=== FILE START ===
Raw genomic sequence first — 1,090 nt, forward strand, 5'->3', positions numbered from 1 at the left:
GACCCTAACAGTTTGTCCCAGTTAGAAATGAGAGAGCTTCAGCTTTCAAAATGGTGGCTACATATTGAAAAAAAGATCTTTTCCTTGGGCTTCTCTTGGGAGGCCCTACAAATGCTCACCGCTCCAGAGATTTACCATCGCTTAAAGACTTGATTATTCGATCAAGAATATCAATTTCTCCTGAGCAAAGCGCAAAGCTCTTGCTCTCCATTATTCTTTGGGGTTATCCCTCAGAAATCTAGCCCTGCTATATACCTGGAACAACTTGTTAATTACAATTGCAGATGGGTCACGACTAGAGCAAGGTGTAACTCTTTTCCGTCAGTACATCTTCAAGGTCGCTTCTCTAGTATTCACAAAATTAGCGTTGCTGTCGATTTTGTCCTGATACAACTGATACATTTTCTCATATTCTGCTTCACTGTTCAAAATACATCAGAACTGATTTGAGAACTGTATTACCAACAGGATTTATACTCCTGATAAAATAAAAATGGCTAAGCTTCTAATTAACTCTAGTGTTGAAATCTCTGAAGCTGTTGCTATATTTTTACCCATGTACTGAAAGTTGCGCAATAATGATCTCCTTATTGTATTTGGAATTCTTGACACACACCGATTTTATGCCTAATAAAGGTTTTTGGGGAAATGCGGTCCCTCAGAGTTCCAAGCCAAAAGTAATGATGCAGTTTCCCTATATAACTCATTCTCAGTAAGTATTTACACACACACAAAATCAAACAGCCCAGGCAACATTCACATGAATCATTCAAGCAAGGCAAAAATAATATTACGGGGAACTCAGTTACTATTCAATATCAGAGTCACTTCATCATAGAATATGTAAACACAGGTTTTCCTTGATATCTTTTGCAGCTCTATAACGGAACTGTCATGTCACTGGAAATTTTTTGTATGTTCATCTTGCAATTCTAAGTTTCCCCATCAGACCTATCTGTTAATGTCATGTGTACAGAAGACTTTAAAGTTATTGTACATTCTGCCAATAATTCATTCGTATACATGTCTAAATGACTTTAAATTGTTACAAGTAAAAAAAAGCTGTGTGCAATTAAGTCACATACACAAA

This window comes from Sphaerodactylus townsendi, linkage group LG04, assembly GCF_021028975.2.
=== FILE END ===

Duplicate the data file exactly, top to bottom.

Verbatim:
Raw genomic sequence first — 1,090 nt, forward strand, 5'->3', positions numbered from 1 at the left:
GACCCTAACAGTTTGTCCCAGTTAGAAATGAGAGAGCTTCAGCTTTCAAAATGGTGGCTACATATTGAAAAAAAGATCTTTTCCTTGGGCTTCTCTTGGGAGGCCCTACAAATGCTCACCGCTCCAGAGATTTACCATCGCTTAAAGACTTGATTATTCGATCAAGAATATCAATTTCTCCTGAGCAAAGCGCAAAGCTCTTGCTCTCCATTATTCTTTGGGGTTATCCCTCAGAAATCTAGCCCTGCTATATACCTGGAACAACTTGTTAATTACAATTGCAGATGGGTCACGACTAGAGCAAGGTGTAACTCTTTTCCGTCAGTACATCTTCAAGGTCGCTTCTCTAGTATTCACAAAATTAGCGTTGCTGTCGATTTTGTCCTGATACAACTGATACATTTTCTCATATTCTGCTTCACTGTTCAAAATACATCAGAACTGATTTGAGAACTGTATTACCAACAGGATTTATACTCCTGATAAAATAAAAATGGCTAAGCTTCTAATTAACTCTAGTGTTGAAATCTCTGAAGCTGTTGCTATATTTTTACCCATGTACTGAAAGTTGCGCAATAATGATCTCCTTATTGTATTTGGAATTCTTGACACACACCGATTTTATGCCTAATAAAGGTTTTTGGGGAAATGCGGTCCCTCAGAGTTCCAAGCCAAAAGTAATGATGCAGTTTCCCTATATAACTCATTCTCAGTAAGTATTTACACACACACAAAATCAAACAGCCCAGGCAACATTCACATGAATCATTCAAGCAAGGCAAAAATAATATTACGGGGAACTCAGTTACTATTCAATATCAGAGTCACTTCATCATAGAATATGTAAACACAGGTTTTCCTTGATATCTTTTGCAGCTCTATAACGGAACTGTCATGTCACTGGAAATTTTTTGTATGTTCATCTTGCAATTCTAAGTTTCCCCATCAGACCTATCTGTTAATGTCATGTGTACAGAAGACTTTAAAGTTATTGTACATTCTGCCAATAATTCATTCGTATACATGTCTAAATGACTTTAAATTGTTACAAGTAAAAAAAAGCTGTGTGCAATTAAGTCACATACACAAA

This window comes from Sphaerodactylus townsendi, linkage group LG04, assembly GCF_021028975.2.